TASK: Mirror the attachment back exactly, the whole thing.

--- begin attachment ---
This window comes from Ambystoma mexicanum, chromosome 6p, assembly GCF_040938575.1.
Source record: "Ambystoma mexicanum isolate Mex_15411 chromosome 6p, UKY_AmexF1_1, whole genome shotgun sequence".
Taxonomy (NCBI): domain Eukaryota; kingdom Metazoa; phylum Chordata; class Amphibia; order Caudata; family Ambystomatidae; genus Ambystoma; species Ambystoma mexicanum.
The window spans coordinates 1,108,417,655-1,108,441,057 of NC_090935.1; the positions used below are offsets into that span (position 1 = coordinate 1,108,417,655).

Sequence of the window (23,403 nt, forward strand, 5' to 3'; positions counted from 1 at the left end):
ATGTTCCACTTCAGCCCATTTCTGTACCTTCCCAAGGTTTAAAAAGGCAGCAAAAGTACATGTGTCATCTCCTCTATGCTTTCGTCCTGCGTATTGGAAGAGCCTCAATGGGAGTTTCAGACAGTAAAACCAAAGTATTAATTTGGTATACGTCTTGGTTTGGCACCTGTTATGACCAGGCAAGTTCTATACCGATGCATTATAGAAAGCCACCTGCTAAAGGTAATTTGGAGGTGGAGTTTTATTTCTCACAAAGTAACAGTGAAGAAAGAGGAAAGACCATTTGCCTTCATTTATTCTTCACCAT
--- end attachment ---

This window comes from Ambystoma mexicanum, chromosome 6p, assembly GCF_040938575.1.
Source record: "Ambystoma mexicanum isolate Mex_15411 chromosome 6p, UKY_AmexF1_1, whole genome shotgun sequence".
Taxonomy (NCBI): domain Eukaryota; kingdom Metazoa; phylum Chordata; class Amphibia; order Caudata; family Ambystomatidae; genus Ambystoma; species Ambystoma mexicanum.
The window spans coordinates 1,108,417,655-1,108,441,057 of NC_090935.1; the positions used below are offsets into that span (position 1 = coordinate 1,108,417,655).

Sequence of the window (23,403 nt, forward strand, 5' to 3'; positions counted from 1 at the left end):
ATGTTCCACTTCAGCCCATTTCTGTACCTTCCCAAGGTTTAAAAAGGCAGCAAAAGTACATGTGTCATCTCCTCTATGCTTTCGTCCTGCGTATTGGAAGAGCCTCAATGGGAGTTTCAGACAGTAAAACCAAAGTATTAATTTGGTATACGTCTTGGTTTGGCACCTGTTATGACCAGGCAAGTTCTATACCGATGCATTATAGAAAGCCACCTGCTAAAGGTAATTTGGAGGTGGAGTTTTATTTCTCACAAAGTAACAGTGAAGAAAGAGGAAAGACCATTTGCCTTCATTTATTCTTCACCAT